8. 8. Theodor Detmers, Captain of Kormoran The Kormoran Record included 15 reports attributed to Detmers. These reports involved six positions comprising 26° S 111° E (2 reports, correct position), 26° 31’ S 111° E (1), 26° 32’ S 111° E (6), 26° S 34’ S 111° E (4), 26° S 110° E (1) and 25° S 111° E (1). The inconsistency in his initial reports is overwhelming. Ten of the reports referred to the position as the “Action” or “Engagement” position; two referred to the pre-action sighting, and three were ambiguous.
  9. 9. Henry Meyer, Navigator of Kormoran The Kormoran Database included seven reports attributed to Meyer. These reports referred to four ‘positions’. The positions comprised 27° S 111° E (4 reports), 26° 30’ S 111° E (1), 26° S 111° E (1) and 150 nm South East of the landing position for Meyer’s lifeboat. The sequence is systematic, and fascinating. The reports involving 27° S 111° E appear to have been provided prior to November 30 th , 1941. This position is nearly 60 nm from the wreck. The report involving 26° 30’ S 111° E was provided on December 1st, 1941, possibly after Meyer had been reunited with Detmers. This position is nearly 30 nm from the wreck. The report involving ’distance sailed’ provided an accurate solution, near 26° S 111° E. The final report, specifying 26° S 111° E, was discovered on the back of a family photograph donated to the West Australian Maritime Museum by Meyer’s son in 2000.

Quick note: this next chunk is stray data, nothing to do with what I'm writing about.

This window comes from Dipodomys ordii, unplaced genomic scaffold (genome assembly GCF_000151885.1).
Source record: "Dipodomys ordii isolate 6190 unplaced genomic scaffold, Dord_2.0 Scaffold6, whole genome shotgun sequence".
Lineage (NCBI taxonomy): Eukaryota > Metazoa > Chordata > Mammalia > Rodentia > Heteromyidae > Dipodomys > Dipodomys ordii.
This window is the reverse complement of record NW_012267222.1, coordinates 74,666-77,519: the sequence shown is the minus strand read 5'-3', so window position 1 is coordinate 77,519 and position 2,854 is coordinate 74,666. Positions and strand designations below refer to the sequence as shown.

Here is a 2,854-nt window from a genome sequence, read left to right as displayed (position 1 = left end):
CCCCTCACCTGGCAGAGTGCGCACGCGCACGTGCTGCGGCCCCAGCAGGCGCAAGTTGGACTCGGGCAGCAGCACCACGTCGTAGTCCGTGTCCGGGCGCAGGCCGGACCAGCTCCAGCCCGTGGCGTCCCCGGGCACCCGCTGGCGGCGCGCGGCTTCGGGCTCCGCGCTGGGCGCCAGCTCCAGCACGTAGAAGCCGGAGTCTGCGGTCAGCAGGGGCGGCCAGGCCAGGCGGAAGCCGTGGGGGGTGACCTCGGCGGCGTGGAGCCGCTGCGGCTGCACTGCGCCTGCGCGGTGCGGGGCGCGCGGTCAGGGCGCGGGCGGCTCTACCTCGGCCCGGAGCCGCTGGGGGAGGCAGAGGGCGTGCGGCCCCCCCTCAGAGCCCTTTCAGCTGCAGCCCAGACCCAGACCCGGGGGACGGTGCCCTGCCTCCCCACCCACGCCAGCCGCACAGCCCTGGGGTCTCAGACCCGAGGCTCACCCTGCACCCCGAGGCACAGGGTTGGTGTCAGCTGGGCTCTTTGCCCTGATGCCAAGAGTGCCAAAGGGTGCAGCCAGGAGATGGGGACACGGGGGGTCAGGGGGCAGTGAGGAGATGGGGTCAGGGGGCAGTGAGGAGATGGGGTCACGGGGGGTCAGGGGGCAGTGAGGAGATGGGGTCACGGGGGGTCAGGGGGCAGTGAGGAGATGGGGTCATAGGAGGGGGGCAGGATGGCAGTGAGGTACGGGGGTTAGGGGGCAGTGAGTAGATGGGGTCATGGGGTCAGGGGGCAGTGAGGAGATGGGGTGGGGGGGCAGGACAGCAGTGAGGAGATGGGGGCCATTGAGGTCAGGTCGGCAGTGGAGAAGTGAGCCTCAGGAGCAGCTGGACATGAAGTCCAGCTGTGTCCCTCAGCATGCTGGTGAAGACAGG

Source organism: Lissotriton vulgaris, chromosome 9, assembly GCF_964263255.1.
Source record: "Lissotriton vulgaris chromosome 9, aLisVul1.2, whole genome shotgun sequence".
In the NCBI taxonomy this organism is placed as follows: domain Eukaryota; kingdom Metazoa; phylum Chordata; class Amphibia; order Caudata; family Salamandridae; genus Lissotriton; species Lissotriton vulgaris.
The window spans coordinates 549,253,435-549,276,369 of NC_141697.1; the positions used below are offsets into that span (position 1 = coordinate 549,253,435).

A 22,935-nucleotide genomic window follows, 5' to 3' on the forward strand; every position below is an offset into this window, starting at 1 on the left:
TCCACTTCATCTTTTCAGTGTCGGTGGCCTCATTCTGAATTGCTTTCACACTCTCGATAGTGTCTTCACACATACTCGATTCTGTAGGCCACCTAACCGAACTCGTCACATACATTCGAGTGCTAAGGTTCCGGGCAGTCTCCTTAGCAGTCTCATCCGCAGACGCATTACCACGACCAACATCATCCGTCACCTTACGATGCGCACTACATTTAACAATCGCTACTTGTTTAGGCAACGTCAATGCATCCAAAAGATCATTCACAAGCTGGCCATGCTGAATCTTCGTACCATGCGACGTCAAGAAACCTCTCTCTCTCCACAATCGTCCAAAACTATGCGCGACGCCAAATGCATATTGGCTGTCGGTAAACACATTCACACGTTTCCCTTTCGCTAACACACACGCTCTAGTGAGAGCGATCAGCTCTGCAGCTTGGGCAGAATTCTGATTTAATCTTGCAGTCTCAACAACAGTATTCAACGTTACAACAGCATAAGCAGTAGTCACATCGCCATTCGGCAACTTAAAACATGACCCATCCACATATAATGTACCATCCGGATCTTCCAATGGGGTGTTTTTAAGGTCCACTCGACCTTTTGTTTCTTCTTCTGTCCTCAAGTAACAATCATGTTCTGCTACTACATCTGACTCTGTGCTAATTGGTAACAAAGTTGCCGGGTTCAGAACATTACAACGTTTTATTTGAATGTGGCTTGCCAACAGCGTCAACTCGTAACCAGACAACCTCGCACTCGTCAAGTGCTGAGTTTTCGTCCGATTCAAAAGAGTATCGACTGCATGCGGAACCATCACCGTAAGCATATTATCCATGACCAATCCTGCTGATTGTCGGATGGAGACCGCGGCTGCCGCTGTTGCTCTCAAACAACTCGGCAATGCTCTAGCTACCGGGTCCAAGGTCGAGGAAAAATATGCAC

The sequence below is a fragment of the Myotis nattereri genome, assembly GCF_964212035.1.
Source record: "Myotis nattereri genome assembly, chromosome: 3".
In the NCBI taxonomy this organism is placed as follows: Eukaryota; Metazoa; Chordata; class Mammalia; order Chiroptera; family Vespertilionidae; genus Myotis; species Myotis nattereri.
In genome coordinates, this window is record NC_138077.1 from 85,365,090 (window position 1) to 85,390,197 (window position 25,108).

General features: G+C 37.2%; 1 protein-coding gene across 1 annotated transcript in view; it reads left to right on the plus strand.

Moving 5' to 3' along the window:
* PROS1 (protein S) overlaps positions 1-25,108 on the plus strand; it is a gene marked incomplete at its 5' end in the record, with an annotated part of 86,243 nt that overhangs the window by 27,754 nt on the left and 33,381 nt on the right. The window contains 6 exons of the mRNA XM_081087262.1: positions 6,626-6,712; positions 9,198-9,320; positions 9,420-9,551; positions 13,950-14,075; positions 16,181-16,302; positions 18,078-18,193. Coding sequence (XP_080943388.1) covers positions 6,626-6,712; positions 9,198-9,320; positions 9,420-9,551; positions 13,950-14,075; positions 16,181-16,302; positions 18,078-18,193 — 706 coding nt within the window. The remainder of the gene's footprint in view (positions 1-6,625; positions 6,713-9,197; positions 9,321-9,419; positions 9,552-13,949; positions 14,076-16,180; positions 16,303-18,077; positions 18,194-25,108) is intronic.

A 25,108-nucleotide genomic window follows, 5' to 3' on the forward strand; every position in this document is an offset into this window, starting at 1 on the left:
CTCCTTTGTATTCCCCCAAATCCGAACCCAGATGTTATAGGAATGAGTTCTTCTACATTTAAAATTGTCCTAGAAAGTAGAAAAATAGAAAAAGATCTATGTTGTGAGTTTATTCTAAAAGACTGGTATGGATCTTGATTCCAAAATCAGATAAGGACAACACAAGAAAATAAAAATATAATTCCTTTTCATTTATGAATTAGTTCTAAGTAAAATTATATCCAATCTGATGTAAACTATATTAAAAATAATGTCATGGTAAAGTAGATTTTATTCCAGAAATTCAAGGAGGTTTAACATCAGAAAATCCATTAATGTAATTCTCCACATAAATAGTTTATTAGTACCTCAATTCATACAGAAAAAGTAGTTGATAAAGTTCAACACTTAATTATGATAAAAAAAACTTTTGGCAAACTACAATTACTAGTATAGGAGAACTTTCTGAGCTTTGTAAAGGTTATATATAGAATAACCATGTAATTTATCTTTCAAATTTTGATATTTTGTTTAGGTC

10. 10. The crew The procedure adopted by the FSF team assumed that reliable knowledge about the location of the battle was distributed among the crew because that information was critical to their survival in the lifeboats in the week following the engagement. The team used the reports provided by the Captain, the Navigator, one of the prize Captains, and numerous signal personal. While virtually every reporter and the majority of the reports included an ‘error’ of some sort; treated as a set they pointed to the precise position of the wreck of Kormoran . Most of the reports emanated from domain experts working in their domain of expertise.